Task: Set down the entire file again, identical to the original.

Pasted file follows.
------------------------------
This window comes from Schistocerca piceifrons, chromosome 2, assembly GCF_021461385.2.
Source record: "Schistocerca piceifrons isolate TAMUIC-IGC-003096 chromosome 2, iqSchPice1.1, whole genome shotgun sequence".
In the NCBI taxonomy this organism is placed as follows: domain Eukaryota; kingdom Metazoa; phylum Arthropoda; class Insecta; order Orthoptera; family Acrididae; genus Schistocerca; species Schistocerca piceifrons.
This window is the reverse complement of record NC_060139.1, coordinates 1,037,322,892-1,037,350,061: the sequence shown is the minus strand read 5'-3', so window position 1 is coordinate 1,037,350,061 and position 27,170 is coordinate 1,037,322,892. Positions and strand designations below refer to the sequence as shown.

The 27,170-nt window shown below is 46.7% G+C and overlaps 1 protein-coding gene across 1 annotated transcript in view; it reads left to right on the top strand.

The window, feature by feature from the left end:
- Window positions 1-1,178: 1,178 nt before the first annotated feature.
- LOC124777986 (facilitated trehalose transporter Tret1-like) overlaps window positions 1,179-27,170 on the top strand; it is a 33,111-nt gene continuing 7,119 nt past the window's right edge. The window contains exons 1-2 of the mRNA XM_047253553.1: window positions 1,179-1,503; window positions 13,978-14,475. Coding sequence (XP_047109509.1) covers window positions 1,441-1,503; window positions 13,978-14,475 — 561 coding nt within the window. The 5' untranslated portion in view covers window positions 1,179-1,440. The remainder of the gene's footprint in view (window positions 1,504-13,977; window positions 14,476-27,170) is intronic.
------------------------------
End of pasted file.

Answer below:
This window comes from Schistocerca piceifrons, chromosome 2, assembly GCF_021461385.2.
Source record: "Schistocerca piceifrons isolate TAMUIC-IGC-003096 chromosome 2, iqSchPice1.1, whole genome shotgun sequence".
In the NCBI taxonomy this organism is placed as follows: domain Eukaryota; kingdom Metazoa; phylum Arthropoda; class Insecta; order Orthoptera; family Acrididae; genus Schistocerca; species Schistocerca piceifrons.
This window is the reverse complement of record NC_060139.1, coordinates 1,037,322,892-1,037,350,061: the sequence shown is the minus strand read 5'-3', so window position 1 is coordinate 1,037,350,061 and position 27,170 is coordinate 1,037,322,892. Positions and strand designations below refer to the sequence as shown.

The 27,170-nt window shown below is 46.7% G+C and overlaps 1 protein-coding gene across 1 annotated transcript in view; it reads left to right on the top strand.

The window, feature by feature from the left end:
- Window positions 1-1,178: 1,178 nt before the first annotated feature.
- LOC124777986 (facilitated trehalose transporter Tret1-like) overlaps window positions 1,179-27,170 on the top strand; it is a 33,111-nt gene continuing 7,119 nt past the window's right edge. The window contains exons 1-2 of the mRNA XM_047253553.1: window positions 1,179-1,503; window positions 13,978-14,475. Coding sequence (XP_047109509.1) covers window positions 1,441-1,503; window positions 13,978-14,475 — 561 coding nt within the window. The 5' untranslated portion in view covers window positions 1,179-1,440. The remainder of the gene's footprint in view (window positions 1,504-13,977; window positions 14,476-27,170) is intronic.